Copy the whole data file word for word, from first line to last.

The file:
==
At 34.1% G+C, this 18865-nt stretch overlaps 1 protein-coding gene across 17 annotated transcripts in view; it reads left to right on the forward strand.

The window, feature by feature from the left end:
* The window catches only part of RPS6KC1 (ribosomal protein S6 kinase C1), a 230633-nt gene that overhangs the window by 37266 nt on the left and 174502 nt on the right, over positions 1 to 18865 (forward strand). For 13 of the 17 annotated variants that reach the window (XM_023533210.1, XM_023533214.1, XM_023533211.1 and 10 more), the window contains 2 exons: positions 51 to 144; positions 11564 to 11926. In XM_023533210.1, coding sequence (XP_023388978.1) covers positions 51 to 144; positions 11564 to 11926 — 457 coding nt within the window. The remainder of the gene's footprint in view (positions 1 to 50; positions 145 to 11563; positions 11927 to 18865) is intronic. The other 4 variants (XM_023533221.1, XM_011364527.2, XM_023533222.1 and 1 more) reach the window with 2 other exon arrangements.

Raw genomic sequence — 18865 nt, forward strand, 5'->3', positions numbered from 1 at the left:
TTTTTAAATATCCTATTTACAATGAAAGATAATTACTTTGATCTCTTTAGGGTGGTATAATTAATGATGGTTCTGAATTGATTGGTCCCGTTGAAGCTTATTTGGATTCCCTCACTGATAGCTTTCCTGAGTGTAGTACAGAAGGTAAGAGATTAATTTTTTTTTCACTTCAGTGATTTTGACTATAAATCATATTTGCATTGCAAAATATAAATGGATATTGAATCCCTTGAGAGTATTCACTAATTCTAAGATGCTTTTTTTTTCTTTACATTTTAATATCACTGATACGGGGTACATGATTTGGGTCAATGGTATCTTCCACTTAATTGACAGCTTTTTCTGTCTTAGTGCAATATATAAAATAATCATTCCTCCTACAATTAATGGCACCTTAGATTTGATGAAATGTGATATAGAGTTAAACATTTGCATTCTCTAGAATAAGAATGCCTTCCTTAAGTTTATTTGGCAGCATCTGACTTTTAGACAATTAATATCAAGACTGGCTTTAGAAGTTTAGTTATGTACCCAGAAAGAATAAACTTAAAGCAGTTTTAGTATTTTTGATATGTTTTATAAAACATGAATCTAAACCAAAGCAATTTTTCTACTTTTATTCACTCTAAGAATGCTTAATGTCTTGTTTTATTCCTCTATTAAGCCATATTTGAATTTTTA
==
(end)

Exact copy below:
At 34.1% G+C, this 18865-nt stretch overlaps 1 protein-coding gene across 17 annotated transcripts in view; it reads left to right on the forward strand.

The window, feature by feature from the left end:
* The window catches only part of RPS6KC1 (ribosomal protein S6 kinase C1), a 230633-nt gene that overhangs the window by 37266 nt on the left and 174502 nt on the right, over positions 1 to 18865 (forward strand). For 13 of the 17 annotated variants that reach the window (XM_023533210.1, XM_023533214.1, XM_023533211.1 and 10 more), the window contains 2 exons: positions 51 to 144; positions 11564 to 11926. In XM_023533210.1, coding sequence (XP_023388978.1) covers positions 51 to 144; positions 11564 to 11926 — 457 coding nt within the window. The remainder of the gene's footprint in view (positions 1 to 50; positions 145 to 11563; positions 11927 to 18865) is intronic. The other 4 variants (XM_023533221.1, XM_011364527.2, XM_023533222.1 and 1 more) reach the window with 2 other exon arrangements.

Raw genomic sequence — 18865 nt, forward strand, 5'->3', positions numbered from 1 at the left:
TTTTTAAATATCCTATTTACAATGAAAGATAATTACTTTGATCTCTTTAGGGTGGTATAATTAATGATGGTTCTGAATTGATTGGTCCCGTTGAAGCTTATTTGGATTCCCTCACTGATAGCTTTCCTGAGTGTAGTACAGAAGGTAAGAGATTAATTTTTTTTTCACTTCAGTGATTTTGACTATAAATCATATTTGCATTGCAAAATATAAATGGATATTGAATCCCTTGAGAGTATTCACTAATTCTAAGATGCTTTTTTTTTCTTTACATTTTAATATCACTGATACGGGGTACATGATTTGGGTCAATGGTATCTTCCACTTAATTGACAGCTTTTTCTGTCTTAGTGCAATATATAAAATAATCATTCCTCCTACAATTAATGGCACCTTAGATTTGATGAAATGTGATATAGAGTTAAACATTTGCATTCTCTAGAATAAGAATGCCTTCCTTAAGTTTATTTGGCAGCATCTGACTTTTAGACAATTAATATCAAGACTGGCTTTAGAAGTTTAGTTATGTACCCAGAAAGAATAAACTTAAAGCAGTTTTAGTATTTTTGATATGTTTTATAAAACATGAATCTAAACCAAAGCAATTTTTCTACTTTTATTCACTCTAAGAATGCTTAATGTCTTGTTTTATTCCTCTATTAAGCCATATTTGAATTTTTA